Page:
When Charlie Ellis first stepped into the new school constructed at 100 Littleton Road in Westford, he was one of about 400 kids, ages 13-17, who wasn’t quite sure what he wanted to do with his life. He wasn’t the only one.
It was 1969, the end of a decade that saw change and upheaval in the country, perhaps the most significant changes in the two centuries since the American Revolution that created it. The Vietnam War and its often-violent protests. The assassinations of two presidents and one beloved civil-rights leader. Young people realizing they had the power to spark significant change.
On September 3, 1969, in the midst of that upheaval, Nashoba Valley Technical High School opened its doors to more than 400 of those young people from four disparate towns — rural Westford, Groton and Littleton, and the more urban Chelmsford, a town on the rise that was more urbanized than the other three communities in what then made up Nashoba Tech’s district. (In the five decades since, Ayer, Pepperell, Shirley and Townsend have been added.)
“I think I needed a new start,” Ellis says. “I was not excelling at Littleton High School — through no fault of the school, it was all me.”
But things were, let’s say, a little turbulent those first few days, says Ellis, a kid with two years in at Littleton High who, on his own admission, was often in the middle of that turbulence.
“It was difficult for the bulk of us to acclimate,” he says.
But then something happened. The instructors hired by the district to unite these kids started to gain a foothold. They convinced the kids that they came to this new school to gain an education not only in math, English and science, but in a trade that they would pursue as a career after they graduated. They needed to work together to make it happen, and the teachers were able to make them realize that they had, as Ellis says, “a chance to be our own school.”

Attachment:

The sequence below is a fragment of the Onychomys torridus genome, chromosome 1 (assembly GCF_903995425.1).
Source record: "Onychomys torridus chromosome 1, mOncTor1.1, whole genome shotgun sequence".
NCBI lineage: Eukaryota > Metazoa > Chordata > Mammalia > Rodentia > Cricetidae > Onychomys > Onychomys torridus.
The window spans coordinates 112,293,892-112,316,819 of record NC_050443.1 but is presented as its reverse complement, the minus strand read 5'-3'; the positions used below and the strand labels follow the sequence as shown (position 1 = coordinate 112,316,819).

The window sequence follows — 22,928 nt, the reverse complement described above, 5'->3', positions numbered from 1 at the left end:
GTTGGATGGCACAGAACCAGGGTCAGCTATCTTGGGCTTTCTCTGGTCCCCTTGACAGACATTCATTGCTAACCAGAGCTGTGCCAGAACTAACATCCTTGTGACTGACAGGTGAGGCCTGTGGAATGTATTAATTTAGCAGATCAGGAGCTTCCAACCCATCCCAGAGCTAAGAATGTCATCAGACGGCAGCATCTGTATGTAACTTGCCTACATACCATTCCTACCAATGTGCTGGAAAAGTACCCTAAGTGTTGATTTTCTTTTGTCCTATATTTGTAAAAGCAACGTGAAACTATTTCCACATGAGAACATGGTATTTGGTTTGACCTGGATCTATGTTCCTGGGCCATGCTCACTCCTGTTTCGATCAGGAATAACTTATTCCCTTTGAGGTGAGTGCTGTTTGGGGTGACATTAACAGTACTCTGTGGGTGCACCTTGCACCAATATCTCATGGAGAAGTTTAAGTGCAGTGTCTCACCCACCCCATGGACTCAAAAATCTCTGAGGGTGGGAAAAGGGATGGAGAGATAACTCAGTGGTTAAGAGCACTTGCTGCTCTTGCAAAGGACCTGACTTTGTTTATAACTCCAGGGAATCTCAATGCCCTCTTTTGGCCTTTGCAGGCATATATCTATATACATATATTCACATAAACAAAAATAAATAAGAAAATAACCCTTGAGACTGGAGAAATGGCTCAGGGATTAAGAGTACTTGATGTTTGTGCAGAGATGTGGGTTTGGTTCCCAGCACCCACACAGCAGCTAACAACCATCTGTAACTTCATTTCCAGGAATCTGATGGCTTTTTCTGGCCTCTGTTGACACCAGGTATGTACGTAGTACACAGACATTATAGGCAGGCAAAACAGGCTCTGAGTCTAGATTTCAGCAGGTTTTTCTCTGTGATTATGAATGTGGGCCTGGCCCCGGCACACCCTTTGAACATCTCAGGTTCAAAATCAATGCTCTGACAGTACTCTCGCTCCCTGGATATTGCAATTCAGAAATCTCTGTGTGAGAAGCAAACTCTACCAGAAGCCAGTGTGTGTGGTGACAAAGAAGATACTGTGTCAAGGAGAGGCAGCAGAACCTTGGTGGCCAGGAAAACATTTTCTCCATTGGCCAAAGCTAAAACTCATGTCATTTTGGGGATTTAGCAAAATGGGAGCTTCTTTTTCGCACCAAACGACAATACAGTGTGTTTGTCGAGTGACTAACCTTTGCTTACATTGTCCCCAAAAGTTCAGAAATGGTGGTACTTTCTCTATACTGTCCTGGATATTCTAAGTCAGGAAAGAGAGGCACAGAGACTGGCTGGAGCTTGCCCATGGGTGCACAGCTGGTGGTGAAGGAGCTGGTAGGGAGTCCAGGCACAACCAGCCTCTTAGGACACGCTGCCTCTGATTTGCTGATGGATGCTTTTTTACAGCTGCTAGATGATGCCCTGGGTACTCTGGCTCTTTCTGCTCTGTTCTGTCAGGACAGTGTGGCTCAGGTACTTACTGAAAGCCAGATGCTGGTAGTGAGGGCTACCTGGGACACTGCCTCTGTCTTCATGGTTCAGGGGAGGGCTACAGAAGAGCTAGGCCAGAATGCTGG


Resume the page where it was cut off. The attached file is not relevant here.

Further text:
“We had a great bunch of vocational instructors. They worked us hard, but they told us they were here for one reason — to teach us a vocation,” Ellis says. “And they were able to mold us into a fairly cohesive group of kids, some of whom I still see today. And the school started to move forward.”
Ellis, who is now chairman of the Nashoba Valley Technical High School Committee, is happy to note that not only did he shape up, but he went on to a successful career in the graphic-arts field. Now retired, he runs his own construction business, specializing in historic restoration and additions.
From being part of the first graduating class in 1971 to being a nine-year member of the School Committee, Ellis has pretty much seen Nashoba Tech grow into a school that is producing the workforce of tomorrow.
And he couldn’t be prouder.
“The vocational programs here are as rigorous as ever, and I believe the academics are on par with any school in the Commonwealth of Massachusetts,” Ellis says.
Nashoba Tech offers a dozen Advanced Placement courses and was recently selected as one of the few high schools in the state to receive the Early College Designation, allowing students to earn college credits on campus at no charge.
“The biggest change has been the electronic revolution and the different programs the school now offers as opposed to 50 years ago. It’s how society has evolved, and the school has been able to adapt to that very well,” Ellis says, crediting Nashoba Tech’s advisory boards, groups of professionals who help to keep the school’s technical programs up to date with what is happening in industry.
“Another huge asset,” he adds, “is that the school has had vocational-technical instructors who worked in industry. They don’t just teach theory, they’re able to teach the practical part, too. They see the promise in these students and are able to prepare them to lead the next technical revolution.
“I don’t think you realize at the time the tools they give you to put in the toolbox that you’re going to carry around with you for the rest of your life.”
When Ellis thinks back to the early days of Nashoba Tech, the hard times are overshadowed by the fact that the school has become successful at what it does — preparing students for the workforce, whether that includes a college education, as it does for more than half of graduates these days; going right into full-time employment in fields that are experiencing immense demand for skilled workers to replace those who are retiring; or entering the military to gain even more hands-on experience.
“So what am I doing now?” Ellis says of his seat on the School Committee. “I’m paying it back. We have a great faculty and staff, and the administrative team is very supporting of vocational education. My ultimate goal is to make this the best vocational school in New England. We have a lot of hard work to go, but it’s coming.”
Nashoba Tech Superintendent Denise Pigeon and School Committee Chairman Charlie Ellis of Littleton stand in front of the original plaque dedicating the school in 1969. Ellis, a member of the first graduating class at Nashoba Tech in 1971, now sits on the committee.